beginning of the seventeenth century, called Aluredus, Mors, and Reparatus. See Edit. Duaci. 12mo. 1628. Josephus Simon also wrote plays that were acted at Douay, at Rome, at Naples, at Seville, and other places: the edition of Rome, 1748, 8vo. contains Zeno Tragedia; and Mercia Tragoedia, acted at the English College, at Rome, 1648. It was represented six times with great applause. Zeno exists in MS. in the Harleian Collection, 5024; and in the University Library, Cambridge; (Ii—6—35,) it was acted before the University, in the year 1631. Dramatic pieces on scriptural subjects were written by Nicholaus Caussinus, a Jesuit, called Solyma, Nabuchodonosor, and Felicitas: he also wrote Theodoricus, and Hermenigildus.—see edit. Parisiis, 12mo. 1629. Nicolaus Vernuleus wrote ten Tragedies, called, Conradinus, Crispus, Theodoricus, Henricus Octavus, Joanna Darcia, Stanislaus, Ottocarus, Thomas Cantuariensis, Eustachius, and Gorcomienses. See edit. Lovanii. 8vo. 1631. Nicodemus Frischlinus wrote six comedies, Rebecca, Susanna, Hildegar, Julius Redivivus, Priscian Vapulans, Helvetio Germani; and two Tragedies, Venus, and Dido. See edit. Argentorati, 12mo. 1621. Grotius wrote Sophompaneas, a tragedy, and Christus Patiens, a Tragedy. See edit. Amst. 1635. 12mo.-Joannes Jacomotus wrote Agrippa Ecclesiomastrix, a tragedy, printed at Geneva, 8vo. 1597. Christopherus Schoneus wrote a Christian Terence, Terentius Christianus, containing the two tragedies of Tobaeus and Juditha, to which is added Pseudostratistes, fabula jocosa ac ludicra, Lond. 8vo. 1641: but the best edition of his plays is that of Plantin, 8vo. 1598, divided into three parts, the first containing Nehemias, Saulus, Naaman and Josephus; the second part printed at Coloniæ, 8vo. 1609, containing six comedies, Susanna, Daniel, Triumphus Christi, Typhlus, Pentecoste, and Ananias: and the third part containing Baptistes, Dyscoli Pseudostratiota, Cunæ, and Vitulus. Vincentius Guinisius wrote a tragedy called Ignatius, printed by Plantin, 12mo. 1637.

Coriolanus Martiranus wrote Christus, a tragedy: printed at Naples, in 12mo. 1556. Xystus Betuleius wrote Judith, a Tragi-comedy: printed at Darmstad, by Balthasar Auleander, 12mo. without a date. Theodorus Rhodius wrote sacred Dramas, Simson, Agagus, and Hagne; a tragedy, Colignius; and two comedies, Debora, and Thesaurus: printed at Franckfort, in 12mo. 1615; also another Tragedy, Josephus: printed at Darmstad, in 12mo. 1619. Others may be mentioned, but these will be perhaps sufficient.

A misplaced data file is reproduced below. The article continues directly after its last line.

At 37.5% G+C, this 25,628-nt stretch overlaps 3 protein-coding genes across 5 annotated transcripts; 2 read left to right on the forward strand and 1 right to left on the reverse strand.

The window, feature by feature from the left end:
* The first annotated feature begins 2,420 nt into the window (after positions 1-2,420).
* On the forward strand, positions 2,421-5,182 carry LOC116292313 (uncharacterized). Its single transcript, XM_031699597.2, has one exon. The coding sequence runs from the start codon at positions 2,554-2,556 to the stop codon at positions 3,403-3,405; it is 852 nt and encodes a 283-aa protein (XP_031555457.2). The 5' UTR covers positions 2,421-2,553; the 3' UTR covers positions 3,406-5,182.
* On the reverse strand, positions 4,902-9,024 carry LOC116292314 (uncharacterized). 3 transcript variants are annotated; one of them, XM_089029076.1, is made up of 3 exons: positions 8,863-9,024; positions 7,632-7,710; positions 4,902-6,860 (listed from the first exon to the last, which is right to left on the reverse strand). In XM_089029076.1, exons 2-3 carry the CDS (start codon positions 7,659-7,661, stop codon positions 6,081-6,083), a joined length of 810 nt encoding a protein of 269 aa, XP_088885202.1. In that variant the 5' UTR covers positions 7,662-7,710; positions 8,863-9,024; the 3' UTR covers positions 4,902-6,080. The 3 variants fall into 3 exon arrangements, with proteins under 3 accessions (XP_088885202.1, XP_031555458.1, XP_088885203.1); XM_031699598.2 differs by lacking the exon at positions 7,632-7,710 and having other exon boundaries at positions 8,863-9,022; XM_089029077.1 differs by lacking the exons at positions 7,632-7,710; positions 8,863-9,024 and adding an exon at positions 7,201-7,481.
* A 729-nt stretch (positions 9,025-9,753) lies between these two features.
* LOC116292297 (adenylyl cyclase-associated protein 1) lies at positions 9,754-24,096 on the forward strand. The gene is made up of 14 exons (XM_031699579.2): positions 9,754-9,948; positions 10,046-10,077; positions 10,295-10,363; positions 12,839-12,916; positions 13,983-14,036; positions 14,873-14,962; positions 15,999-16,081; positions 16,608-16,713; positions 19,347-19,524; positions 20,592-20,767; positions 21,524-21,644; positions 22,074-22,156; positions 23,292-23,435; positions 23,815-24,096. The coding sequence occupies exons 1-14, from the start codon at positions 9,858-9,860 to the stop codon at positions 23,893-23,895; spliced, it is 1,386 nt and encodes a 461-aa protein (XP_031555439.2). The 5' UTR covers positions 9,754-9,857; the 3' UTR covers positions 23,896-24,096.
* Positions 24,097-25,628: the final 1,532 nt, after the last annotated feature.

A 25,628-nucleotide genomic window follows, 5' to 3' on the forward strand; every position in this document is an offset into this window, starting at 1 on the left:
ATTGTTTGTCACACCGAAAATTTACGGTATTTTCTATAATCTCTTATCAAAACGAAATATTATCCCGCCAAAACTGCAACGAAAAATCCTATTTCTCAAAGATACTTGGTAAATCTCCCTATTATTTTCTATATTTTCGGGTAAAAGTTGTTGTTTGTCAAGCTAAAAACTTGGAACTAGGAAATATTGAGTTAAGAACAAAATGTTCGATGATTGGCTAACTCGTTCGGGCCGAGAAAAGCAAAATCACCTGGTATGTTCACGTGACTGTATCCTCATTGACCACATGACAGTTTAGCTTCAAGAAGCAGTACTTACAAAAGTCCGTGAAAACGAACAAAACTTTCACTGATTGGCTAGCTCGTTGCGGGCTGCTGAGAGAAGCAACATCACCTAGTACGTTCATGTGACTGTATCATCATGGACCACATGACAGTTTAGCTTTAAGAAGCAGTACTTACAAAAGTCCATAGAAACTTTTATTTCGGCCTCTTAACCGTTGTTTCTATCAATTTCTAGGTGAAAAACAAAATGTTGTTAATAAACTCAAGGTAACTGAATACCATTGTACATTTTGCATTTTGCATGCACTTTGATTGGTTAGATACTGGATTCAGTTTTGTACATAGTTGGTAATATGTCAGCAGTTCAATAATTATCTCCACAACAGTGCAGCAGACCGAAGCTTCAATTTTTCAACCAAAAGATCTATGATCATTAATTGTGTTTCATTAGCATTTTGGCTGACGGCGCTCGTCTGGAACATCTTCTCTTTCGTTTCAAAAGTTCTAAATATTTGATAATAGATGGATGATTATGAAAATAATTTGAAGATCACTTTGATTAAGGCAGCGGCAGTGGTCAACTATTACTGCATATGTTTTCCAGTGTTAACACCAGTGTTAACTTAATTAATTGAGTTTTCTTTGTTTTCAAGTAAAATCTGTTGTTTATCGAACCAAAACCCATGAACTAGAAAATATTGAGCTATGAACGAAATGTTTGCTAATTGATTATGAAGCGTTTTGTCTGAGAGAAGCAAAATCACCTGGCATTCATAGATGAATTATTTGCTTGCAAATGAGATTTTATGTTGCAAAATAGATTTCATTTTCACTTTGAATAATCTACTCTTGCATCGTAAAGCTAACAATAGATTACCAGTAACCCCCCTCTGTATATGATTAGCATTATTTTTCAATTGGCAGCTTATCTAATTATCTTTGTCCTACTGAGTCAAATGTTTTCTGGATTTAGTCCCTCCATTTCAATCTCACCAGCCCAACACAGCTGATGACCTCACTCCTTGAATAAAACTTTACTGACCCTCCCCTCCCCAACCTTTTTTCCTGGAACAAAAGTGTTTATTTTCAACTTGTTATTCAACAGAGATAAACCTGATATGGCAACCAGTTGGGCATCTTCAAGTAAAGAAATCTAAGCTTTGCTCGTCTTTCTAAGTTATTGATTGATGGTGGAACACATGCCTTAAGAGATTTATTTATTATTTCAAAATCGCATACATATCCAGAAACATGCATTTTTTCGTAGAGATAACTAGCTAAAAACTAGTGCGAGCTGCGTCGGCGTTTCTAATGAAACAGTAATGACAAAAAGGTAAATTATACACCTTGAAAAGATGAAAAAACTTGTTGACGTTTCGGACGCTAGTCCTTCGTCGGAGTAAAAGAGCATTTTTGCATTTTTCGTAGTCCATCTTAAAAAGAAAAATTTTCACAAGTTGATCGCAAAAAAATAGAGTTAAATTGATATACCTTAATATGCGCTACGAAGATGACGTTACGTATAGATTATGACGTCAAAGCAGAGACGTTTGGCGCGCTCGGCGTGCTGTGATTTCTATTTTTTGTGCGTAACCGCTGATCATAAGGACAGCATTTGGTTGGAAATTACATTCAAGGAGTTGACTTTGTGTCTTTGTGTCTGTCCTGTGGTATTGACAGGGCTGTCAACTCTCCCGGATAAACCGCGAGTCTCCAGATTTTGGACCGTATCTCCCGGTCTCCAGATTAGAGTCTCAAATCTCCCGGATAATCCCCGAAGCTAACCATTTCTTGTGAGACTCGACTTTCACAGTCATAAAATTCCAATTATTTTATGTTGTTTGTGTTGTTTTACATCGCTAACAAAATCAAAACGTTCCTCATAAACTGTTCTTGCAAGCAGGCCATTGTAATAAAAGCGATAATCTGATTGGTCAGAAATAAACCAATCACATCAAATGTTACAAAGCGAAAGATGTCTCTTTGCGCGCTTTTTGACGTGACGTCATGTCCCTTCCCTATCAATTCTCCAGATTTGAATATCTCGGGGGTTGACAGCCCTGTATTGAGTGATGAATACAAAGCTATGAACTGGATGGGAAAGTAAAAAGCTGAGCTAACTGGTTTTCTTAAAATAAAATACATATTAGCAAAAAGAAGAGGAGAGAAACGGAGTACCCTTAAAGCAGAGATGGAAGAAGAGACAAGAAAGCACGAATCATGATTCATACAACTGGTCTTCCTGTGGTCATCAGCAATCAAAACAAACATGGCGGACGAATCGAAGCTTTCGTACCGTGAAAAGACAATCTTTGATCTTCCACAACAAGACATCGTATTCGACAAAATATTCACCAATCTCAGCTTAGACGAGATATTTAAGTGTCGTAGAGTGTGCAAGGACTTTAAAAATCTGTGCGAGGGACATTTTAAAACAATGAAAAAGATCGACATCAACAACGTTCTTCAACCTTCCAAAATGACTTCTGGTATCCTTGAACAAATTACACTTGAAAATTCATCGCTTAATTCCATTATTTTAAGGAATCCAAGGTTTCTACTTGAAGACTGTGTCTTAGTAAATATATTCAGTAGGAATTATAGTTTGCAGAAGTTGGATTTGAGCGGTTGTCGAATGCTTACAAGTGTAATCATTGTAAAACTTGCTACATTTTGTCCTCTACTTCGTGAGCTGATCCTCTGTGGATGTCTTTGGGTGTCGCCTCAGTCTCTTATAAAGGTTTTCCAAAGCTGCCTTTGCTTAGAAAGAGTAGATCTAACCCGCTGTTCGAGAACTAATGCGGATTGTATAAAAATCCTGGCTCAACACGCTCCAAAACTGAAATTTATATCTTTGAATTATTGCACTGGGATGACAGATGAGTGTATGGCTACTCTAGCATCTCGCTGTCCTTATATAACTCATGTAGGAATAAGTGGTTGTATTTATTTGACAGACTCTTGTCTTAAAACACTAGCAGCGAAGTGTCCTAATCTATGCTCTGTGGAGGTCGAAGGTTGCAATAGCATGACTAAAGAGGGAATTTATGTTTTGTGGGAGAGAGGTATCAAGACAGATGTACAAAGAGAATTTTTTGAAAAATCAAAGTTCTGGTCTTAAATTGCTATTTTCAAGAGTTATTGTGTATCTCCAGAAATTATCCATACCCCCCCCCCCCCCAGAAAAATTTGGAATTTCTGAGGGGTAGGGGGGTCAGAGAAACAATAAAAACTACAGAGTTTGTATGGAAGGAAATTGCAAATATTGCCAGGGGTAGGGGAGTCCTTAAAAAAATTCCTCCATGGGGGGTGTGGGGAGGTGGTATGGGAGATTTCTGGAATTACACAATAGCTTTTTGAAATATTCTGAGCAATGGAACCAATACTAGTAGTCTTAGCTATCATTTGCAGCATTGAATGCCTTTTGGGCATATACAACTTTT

and written by Geoffrey, a learned Norman, was, perhaps, the first of the kind that was ever attempted, and the first trace of theatrical representation which appeared in England. To this succeeded the Chester Mysteries, so called, because acted in that city. The researches of Mr. Markland,* upon this head, enable us to date them before the year 1328. They, as well as the Coventry Mysteries, afford various proofs, that their composers did not adhere too rigidly to the text of Scripture, but introduced many licentious pleasantries, calculated to relieve the solemnity of the plot, and amuse the audience. In a play of the old and new Testament, Adam and Eve are both exhibited on the stage naked, and conversing about their nakedness; this very pertinently introduces the next scene, in which they have coverings of fig-leaves.t In the Deluge, the quarrel between Noah and his wife forms a prominent feature: After some dialogue between Noah, Shem, Ham, and Japhet, and their wives, we find the following stage directions. "Then Noe, with all his family shall make a signe, as though they wrought uppon the shippe with divers instruments; and after that, God shall speake to Noe."" Then Noe shall go into the arke with all his familye, his wife excepte." But his wife declares she will not stir